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ConnectWise ransomware nightmare: Vulnerabilities exposed

It was proven that several well-known entities, like the LockBit ransomware group, have been utilising the vulnerability to distribute droppers

Numerous security firms have confirmed that hackers are taking advantage of newly identified vulnerabilities in large quantities, which may have caused the recent ConnectWise breach to unintentionally worsen.

ConnectWise verified in February 2024 that two serious security flaws in its ScreenConnect product had been identified and fixed.

In a security advisory, ConnectWise stated, “Vulnerabilities were reported February 13, 2024, through our vulnerability disclosure channel via the ConnectWise Trust Centre.”

Although there was no proof of exploitation in the wild at the time the advisory was released, the company cautioned that “immediate action must be taken by on-premise partners to address these identified security risks.”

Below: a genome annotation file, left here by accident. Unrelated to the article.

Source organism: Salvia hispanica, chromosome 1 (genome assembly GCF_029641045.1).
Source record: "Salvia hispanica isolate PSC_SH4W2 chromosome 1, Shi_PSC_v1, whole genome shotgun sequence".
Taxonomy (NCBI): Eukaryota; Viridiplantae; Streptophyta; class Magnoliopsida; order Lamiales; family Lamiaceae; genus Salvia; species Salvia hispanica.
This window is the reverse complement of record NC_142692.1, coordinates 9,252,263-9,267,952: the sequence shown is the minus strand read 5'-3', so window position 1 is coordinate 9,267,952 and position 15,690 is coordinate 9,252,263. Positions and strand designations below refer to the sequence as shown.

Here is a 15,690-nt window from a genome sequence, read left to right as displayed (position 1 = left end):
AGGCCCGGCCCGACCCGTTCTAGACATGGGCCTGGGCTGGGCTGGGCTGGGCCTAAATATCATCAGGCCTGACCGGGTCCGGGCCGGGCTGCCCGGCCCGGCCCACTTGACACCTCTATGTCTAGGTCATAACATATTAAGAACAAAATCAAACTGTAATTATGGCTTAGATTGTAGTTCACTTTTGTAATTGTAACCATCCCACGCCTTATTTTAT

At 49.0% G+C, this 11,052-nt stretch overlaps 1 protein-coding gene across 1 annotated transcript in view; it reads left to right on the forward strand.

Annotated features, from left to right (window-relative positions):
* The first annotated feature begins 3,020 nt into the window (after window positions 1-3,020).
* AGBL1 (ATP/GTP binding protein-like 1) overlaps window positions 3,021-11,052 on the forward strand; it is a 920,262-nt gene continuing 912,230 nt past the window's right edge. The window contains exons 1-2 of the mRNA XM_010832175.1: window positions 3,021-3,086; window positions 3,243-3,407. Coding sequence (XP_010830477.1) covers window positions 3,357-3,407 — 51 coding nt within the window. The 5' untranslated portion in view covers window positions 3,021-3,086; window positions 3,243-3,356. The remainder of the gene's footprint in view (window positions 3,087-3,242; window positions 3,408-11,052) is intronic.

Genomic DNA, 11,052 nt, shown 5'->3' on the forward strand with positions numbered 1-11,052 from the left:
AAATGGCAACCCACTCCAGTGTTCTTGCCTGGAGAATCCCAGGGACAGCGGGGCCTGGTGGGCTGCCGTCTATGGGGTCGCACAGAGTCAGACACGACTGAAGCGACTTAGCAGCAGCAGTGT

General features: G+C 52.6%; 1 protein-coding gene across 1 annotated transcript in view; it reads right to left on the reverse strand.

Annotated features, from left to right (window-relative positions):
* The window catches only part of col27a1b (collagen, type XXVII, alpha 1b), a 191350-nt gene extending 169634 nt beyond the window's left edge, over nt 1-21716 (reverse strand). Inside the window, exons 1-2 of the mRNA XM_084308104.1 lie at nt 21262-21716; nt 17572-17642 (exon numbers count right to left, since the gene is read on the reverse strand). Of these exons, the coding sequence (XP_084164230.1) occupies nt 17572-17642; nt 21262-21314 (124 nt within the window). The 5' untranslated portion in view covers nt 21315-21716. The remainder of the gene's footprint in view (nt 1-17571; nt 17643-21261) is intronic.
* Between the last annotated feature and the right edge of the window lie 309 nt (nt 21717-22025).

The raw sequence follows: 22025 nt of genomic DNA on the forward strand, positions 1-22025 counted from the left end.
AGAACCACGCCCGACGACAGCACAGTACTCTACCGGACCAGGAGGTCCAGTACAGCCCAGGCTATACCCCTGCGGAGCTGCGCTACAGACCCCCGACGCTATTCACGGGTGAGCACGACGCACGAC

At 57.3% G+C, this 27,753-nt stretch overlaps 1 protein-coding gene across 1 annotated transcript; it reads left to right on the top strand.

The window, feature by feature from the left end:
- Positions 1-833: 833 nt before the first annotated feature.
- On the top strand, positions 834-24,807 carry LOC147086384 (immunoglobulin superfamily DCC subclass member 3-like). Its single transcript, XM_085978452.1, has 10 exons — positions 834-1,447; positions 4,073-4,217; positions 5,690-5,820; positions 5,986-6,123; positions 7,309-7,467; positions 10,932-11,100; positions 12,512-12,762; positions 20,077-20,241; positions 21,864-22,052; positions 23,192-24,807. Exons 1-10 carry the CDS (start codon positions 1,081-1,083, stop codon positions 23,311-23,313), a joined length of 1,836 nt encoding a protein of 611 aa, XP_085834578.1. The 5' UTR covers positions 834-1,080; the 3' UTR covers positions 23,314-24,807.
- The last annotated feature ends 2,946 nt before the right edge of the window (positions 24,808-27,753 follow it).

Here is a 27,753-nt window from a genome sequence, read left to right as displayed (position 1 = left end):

The two vulnerabilities are currently being tracked under the names CVE-2024-1708 (path traversal vulnerability) and CVE-2024-1709 (authentication bypass fault). Without needing user input, the flaws might be leveraged to drop malware and steal confidential data from vulnerable ScreenConnect instances (versions 23.9.7 and older).

ScreenConnect is a remote access platform purportedly utilised by over a million businesses globally.

Some 80% of its clients use cloud-based settings, which were patched in two days, according to a firm spokeswoman who talked with TechCrunch.

Security researchers Huntress, WithSecure, Mandiant, and Sophos have now all confirmed widespread exploitation of the vulnerability. It was even proven that several well-known entities, like the LockBit ransomware group, have been utilising the vulnerability to distribute droppers.

In a recent blog post, Mandiant claimed to have “identified mass exploitation.” A few days later, WithSecure noticed that numerous parties were employing “en-mass exploitation” of the vulnerabilities to release ransomware, backdoors, and password stealers.

According to Huntress, it saw “a number of adversaries,” among them LockBit, which was lately the focus of a significant global law enforcement investigation.

Although the precise number of businesses impacted by the bugs is still unknown, TechCrunch stated that over a million SMBs in charge of over 13 million devices are ConnectWise users.

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